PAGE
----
The dissertation comprises three chapters, ranging from health economics to immunization policy analysis. In the first and second chapters I focus mainly on establishing theoretically correct measures of welfare benefit, while in the third chapter I aim to determine which kind of immunization program is best by using better measures of both benefits and costs associated with one episode of typhoid fever.
The objective of the first chapter is to separately derive a mother's versus a father's willingness to spend money and time to save her child from one day of sickness. In order to accomplish this goal, I extend the existing theories of household decision-making by integrating Chiappori (1988)'s household decision-making model and Grossman (1972)'s health production model. All illnesses have financial and time consequences. When a child is sick, the mother and the father may respond differently to the health shock. They may have different preferences toward risk and they may not fully pool their income. They may thus want to allocate different amounts of money and time for improving their children's health. I take account of these differences using an interdisciplinary approach. The novelty of my approach, thus, is in its departure from the unitary household framework on which health valuation studies have relied until now. Finally, I find that maternal/paternal willingness to pay for the child's health is determined by six factors: the income share, the non-labor income, the price of medical care, an individual time value (i.e., wage), and the household's and individual technology for producing the child's health.
In the second chapter, I compare measures estimating the benefits of reduced morbidity in order to answer several questions: what would be the theoretically correct benefit measure for reduced morbidity? How much would the true measure differ from others? What are the determinants of the differences between the true measure and others? In order to answer these basic questions, I begin with Bockstael and McConnell (2007)'s model, which derives welfare measures for non-marginal changes of morbidity, and then incorporate insurance into it, based on the proposition that insurance may have a significant effect on the magnitude of the discrepancies between the cost-of-illness (COI) and willingness-to-pay measures. Next, I incorporate uncertainty into the model, since an individual does not know what her health will be with certainty (Berger et al., 1987). In doing so, I derive ex ante COI and ex ante compensating variation measures. Theoretically they are unlikely to be the same. Based on the findings of this study, the COI estimates are not reliable and do not give clear guidance as to the lower bound on the theoretically true estimates in measuring the benefits of reduced morbidity. Therefore, the value of COI estimates in decision-making may be limited.
The third chapter examines school-based immunization against typhoid fever in North Jakarta in order to assess the merits of such a program. Decisions about optimal vaccination programs involve tensions between efficiency and equity (Levy et al., 2007), especially in the developing world. Most vaccination policy analysis, however, mainly takes efficiency into account in order to find the lowest-cost program or the one providing maximum net benefits. Equality in the distribution of benefits is often overlooked (Yitzhaki, 2003) because of lack of data or interest. The absence of a systematic framework to consider both efficiency and equity results in a one-sided immunization policy that disregards or, at worst, enlarges the gap of inequality in children's immunization rate. In order to address this limitation, I incorporate efficiency measures and equity indicators within one framework. I believe that using quantitative indicators of inequality based on parents’ level of education will help avoid immunization options that are dominated by efficiency at the expense of equity. The results of the analysis suggest that to strike a fair balance between efficiency and equity, policy makers would be best advised to adopt a school-based typhoid fever immunization program, partially funded by donors (and with plans for sustaining it in the future), in which the typhoid vaccine was simultaneously delivered with the TT booster vaccines. Even this solution, however, leaves unsolved the equity problem of immunizations for children not in school and the question of how such programs would be sustained after the end of the donor funding period (typically five years).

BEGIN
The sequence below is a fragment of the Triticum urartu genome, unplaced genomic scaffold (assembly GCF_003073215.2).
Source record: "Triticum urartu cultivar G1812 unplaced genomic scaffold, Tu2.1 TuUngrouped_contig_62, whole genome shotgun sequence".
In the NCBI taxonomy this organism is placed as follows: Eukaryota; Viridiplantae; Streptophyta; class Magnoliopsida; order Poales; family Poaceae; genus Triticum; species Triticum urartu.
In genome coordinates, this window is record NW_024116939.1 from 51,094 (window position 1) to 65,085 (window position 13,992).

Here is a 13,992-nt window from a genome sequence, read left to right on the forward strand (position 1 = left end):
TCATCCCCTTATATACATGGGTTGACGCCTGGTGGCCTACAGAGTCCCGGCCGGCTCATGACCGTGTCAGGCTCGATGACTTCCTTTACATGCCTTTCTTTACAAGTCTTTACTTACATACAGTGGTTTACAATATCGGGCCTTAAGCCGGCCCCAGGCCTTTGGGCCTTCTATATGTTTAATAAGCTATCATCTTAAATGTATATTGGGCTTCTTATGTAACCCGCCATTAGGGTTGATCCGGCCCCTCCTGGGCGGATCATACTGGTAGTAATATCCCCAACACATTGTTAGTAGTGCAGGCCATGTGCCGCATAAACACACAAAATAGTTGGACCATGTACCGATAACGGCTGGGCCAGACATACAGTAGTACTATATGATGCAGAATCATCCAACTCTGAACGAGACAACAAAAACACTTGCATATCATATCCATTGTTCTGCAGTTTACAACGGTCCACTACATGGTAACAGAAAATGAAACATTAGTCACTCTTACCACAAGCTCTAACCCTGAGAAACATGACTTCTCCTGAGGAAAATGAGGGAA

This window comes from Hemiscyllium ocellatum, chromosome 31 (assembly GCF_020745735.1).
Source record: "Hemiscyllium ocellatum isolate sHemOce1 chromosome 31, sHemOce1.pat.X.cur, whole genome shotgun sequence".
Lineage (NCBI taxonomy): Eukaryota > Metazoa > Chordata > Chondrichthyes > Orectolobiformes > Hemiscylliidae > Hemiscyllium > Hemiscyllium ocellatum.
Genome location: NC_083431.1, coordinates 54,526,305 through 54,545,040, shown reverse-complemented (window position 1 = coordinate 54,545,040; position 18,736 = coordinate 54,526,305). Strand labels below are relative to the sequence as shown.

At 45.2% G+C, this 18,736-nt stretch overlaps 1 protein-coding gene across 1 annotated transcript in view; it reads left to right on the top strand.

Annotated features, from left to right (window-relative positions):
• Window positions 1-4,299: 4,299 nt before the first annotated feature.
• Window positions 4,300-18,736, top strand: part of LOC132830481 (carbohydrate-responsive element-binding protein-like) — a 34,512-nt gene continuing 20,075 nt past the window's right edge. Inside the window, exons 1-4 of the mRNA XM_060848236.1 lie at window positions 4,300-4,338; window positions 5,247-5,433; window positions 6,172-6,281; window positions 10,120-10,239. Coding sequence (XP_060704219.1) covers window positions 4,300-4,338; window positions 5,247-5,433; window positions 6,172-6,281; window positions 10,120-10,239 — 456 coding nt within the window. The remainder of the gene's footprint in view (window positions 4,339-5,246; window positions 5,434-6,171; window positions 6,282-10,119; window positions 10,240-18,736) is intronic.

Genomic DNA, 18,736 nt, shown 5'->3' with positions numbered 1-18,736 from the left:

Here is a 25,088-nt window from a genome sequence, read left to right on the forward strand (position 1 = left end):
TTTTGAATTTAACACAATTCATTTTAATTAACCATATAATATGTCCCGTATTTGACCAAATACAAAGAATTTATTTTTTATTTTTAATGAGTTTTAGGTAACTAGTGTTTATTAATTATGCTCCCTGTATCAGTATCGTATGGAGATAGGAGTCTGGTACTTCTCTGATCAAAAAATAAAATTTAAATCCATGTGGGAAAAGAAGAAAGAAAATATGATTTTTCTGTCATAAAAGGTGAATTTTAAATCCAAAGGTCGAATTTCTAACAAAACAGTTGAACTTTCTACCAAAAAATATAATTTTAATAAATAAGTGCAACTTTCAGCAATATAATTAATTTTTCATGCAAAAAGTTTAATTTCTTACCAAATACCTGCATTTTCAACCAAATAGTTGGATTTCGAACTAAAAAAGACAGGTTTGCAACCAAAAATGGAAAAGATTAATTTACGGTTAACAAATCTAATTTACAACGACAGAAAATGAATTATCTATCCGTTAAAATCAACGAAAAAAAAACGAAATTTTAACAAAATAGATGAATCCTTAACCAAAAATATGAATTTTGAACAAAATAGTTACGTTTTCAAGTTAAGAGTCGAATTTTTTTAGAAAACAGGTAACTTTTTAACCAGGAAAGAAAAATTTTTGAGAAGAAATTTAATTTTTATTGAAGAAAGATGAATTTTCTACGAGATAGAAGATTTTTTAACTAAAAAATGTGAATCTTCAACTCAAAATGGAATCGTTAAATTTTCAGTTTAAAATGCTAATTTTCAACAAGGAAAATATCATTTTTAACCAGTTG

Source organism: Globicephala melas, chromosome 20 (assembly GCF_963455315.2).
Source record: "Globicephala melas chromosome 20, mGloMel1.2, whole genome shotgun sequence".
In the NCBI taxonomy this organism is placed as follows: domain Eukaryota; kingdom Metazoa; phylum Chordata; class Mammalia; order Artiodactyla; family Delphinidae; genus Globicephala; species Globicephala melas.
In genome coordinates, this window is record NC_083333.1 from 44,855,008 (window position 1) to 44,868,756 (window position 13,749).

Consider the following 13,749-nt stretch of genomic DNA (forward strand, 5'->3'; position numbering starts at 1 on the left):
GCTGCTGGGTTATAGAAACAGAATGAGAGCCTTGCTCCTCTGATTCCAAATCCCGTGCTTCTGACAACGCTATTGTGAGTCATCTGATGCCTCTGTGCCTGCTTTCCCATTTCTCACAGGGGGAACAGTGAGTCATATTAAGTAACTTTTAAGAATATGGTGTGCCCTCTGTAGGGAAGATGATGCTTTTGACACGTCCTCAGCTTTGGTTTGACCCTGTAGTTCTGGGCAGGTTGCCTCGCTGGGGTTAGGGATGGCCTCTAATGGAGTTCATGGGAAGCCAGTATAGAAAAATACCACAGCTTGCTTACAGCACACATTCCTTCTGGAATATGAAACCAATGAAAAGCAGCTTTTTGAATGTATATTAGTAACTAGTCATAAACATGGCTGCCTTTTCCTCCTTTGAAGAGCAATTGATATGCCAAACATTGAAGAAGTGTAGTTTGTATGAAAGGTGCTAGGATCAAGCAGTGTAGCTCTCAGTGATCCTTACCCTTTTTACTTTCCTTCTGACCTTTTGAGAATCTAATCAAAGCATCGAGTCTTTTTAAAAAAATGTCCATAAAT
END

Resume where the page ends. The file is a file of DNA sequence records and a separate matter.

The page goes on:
|Advisor:||Andrews, Richard N. L.|
|Commitee:||Durrance, Christine P., Handa, Sudhanshu, Johnson, Reed F., Poulos, Christine|
|School:||The University of North Carolina at Chapel Hill|
|School Location:||United States -- North Carolina|
|Source:||DAI-A 69/11, Dissertation Abstracts International|
|Subjects:||Womens studies, Economic theory, Public health|
|Keywords:||Cost of illness, Efficiency, Equity, Health production model, Immunization policy, Intrahousehold resource allocation, Resource allocation|
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